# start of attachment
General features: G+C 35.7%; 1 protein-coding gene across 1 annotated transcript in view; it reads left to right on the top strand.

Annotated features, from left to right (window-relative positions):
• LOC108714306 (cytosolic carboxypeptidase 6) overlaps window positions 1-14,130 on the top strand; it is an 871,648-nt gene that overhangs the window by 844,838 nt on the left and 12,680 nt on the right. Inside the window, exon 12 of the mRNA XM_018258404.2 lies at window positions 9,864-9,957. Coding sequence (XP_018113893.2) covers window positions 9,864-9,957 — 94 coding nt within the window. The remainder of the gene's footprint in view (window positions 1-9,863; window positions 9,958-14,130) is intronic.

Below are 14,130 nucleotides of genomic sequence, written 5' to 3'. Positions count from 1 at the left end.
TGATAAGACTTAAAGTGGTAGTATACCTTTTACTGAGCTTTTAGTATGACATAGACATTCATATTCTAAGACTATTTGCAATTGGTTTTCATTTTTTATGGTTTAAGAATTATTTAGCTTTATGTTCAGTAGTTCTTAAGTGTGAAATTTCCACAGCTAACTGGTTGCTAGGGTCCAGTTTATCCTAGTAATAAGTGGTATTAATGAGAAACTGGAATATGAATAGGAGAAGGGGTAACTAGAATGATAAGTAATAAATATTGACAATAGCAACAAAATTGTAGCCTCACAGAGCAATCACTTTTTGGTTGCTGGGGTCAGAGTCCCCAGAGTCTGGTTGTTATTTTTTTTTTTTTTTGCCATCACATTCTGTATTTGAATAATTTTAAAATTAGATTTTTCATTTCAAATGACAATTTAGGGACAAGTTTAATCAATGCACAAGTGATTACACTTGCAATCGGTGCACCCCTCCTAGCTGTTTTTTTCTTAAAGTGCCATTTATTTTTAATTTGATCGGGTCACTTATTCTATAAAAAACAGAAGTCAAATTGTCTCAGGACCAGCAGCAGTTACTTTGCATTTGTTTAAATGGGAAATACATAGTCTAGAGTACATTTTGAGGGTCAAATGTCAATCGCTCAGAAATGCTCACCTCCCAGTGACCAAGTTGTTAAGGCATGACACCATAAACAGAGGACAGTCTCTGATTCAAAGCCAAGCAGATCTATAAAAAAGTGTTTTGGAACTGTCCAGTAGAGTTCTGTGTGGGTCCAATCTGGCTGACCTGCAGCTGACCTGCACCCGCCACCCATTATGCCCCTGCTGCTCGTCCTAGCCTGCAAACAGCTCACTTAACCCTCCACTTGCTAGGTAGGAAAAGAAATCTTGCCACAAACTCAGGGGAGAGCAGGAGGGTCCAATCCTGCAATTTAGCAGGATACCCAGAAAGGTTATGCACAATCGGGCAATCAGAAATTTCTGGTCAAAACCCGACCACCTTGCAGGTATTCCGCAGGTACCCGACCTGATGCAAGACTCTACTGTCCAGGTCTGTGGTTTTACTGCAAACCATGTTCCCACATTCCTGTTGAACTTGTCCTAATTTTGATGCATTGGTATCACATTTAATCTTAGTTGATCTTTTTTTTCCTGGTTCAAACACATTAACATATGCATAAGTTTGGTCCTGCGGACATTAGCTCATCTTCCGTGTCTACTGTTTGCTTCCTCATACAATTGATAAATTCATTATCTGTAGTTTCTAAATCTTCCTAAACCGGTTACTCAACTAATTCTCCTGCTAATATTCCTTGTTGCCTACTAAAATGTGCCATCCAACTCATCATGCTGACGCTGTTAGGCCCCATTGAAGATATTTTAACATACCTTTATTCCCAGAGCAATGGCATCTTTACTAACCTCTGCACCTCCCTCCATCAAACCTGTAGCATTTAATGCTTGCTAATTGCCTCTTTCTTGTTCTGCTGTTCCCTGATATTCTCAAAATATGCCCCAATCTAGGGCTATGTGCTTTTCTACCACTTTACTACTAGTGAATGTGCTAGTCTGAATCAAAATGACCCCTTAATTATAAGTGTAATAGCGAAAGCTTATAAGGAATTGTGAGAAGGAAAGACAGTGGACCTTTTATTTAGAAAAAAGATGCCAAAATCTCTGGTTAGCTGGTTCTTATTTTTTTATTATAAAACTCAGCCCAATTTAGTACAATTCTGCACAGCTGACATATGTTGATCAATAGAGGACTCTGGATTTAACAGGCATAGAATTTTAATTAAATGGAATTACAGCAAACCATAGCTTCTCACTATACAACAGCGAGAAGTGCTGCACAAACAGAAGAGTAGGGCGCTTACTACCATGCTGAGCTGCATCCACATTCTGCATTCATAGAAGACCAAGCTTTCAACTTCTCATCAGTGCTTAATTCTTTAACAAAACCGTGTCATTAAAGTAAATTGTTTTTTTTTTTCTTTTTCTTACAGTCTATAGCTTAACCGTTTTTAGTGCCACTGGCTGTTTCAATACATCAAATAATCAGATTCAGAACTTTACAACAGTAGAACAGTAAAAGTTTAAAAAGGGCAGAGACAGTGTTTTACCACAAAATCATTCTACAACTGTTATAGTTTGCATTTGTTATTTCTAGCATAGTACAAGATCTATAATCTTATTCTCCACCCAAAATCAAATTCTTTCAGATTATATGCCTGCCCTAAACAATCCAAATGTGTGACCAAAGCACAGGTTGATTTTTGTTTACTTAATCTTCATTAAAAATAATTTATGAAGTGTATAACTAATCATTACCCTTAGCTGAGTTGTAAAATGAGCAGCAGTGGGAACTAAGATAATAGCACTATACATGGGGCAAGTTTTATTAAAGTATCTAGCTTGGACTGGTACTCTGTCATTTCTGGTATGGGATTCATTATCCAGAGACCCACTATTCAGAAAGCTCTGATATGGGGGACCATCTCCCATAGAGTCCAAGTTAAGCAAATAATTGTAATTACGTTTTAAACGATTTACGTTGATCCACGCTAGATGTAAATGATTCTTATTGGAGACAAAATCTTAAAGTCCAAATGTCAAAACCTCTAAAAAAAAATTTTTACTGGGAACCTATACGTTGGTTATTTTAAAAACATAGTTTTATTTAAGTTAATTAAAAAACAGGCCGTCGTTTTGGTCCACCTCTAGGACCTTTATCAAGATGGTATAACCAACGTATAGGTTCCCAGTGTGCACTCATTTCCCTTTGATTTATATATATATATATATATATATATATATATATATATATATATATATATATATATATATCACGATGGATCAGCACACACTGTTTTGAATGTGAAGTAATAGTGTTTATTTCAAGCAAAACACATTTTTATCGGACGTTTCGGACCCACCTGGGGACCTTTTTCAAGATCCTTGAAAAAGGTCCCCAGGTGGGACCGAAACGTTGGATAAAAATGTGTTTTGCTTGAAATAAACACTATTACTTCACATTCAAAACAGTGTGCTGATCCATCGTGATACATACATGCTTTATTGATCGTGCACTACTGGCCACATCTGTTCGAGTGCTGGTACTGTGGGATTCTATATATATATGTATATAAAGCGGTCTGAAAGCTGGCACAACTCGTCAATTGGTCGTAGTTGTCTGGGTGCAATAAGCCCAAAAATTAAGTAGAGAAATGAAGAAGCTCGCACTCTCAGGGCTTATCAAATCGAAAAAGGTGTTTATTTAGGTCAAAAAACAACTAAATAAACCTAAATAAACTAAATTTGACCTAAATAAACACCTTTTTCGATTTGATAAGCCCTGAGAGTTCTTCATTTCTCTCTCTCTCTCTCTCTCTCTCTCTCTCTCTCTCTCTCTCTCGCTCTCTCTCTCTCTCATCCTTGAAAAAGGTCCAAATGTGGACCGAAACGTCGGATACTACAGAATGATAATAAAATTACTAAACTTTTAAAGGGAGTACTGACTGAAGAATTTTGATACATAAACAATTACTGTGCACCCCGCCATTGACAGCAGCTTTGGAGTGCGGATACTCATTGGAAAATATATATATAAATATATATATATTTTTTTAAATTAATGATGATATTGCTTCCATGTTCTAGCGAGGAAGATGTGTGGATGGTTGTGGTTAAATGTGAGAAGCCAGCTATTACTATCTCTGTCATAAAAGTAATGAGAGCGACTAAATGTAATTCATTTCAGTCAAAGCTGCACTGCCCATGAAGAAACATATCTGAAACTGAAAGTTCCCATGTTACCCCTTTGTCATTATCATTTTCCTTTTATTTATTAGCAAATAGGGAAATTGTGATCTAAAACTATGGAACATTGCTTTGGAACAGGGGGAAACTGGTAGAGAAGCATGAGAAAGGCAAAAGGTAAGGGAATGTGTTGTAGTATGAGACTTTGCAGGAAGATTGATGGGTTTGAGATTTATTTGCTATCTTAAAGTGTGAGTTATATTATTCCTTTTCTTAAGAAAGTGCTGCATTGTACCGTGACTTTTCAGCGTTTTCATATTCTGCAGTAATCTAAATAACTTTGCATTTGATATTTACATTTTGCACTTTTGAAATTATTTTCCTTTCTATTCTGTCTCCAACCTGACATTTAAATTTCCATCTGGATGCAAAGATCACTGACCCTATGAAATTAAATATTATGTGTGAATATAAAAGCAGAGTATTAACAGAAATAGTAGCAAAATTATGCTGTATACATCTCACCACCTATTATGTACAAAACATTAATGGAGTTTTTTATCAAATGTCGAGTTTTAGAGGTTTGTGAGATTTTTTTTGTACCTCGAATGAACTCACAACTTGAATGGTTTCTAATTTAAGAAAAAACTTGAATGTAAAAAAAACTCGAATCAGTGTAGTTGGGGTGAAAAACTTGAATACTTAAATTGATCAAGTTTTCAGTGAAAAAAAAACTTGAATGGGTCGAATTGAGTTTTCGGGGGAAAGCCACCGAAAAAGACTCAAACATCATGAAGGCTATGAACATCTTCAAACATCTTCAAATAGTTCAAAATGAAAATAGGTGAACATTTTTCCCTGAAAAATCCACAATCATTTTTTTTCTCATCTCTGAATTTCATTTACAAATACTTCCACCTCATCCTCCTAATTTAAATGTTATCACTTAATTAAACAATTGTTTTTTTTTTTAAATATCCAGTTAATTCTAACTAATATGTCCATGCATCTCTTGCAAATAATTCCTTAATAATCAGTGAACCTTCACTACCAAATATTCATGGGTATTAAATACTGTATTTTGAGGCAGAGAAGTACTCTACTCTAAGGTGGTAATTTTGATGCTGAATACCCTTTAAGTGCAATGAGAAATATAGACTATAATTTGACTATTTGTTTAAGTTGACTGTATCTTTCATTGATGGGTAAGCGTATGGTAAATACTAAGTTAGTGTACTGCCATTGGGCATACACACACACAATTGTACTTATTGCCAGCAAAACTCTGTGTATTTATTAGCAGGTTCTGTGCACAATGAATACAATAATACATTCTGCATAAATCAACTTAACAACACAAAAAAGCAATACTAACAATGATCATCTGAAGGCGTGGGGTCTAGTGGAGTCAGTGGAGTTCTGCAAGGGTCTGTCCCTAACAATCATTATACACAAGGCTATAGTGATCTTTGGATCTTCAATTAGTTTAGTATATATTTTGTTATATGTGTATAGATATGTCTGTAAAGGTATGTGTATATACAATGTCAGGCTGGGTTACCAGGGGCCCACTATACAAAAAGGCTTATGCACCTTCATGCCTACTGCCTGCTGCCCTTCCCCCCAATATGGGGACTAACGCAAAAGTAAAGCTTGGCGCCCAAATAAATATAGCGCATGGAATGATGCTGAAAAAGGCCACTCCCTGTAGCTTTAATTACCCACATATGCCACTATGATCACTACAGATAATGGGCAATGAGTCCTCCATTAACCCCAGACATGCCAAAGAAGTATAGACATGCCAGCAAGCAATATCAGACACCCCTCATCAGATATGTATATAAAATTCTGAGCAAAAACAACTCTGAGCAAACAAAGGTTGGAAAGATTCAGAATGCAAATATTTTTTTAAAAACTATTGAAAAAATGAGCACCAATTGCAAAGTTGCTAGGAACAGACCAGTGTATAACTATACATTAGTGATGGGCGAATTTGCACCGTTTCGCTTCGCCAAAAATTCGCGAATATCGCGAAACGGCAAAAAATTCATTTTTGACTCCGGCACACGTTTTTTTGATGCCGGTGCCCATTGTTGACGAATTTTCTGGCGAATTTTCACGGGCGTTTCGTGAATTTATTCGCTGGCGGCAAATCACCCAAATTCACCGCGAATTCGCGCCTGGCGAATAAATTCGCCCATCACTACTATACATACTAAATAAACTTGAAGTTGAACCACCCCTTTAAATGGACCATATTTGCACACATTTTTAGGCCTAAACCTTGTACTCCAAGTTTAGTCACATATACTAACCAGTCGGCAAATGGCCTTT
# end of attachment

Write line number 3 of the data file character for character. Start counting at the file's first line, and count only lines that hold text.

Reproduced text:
• LOC108714306 (cytosolic carboxypeptidase 6) overlaps window positions 1-14,130 on the top strand; it is an 871,648-nt gene that overhangs the window by 844,838 nt on the left and 12,680 nt on the right. Inside the window, exon 12 of the mRNA XM_018258404.2 lies at window positions 9,864-9,957. Coding sequence (XP_018113893.2) covers window positions 9,864-9,957 — 94 coding nt within the window. The remainder of the gene's footprint in view (window positions 1-9,863; window positions 9,958-14,130) is intronic.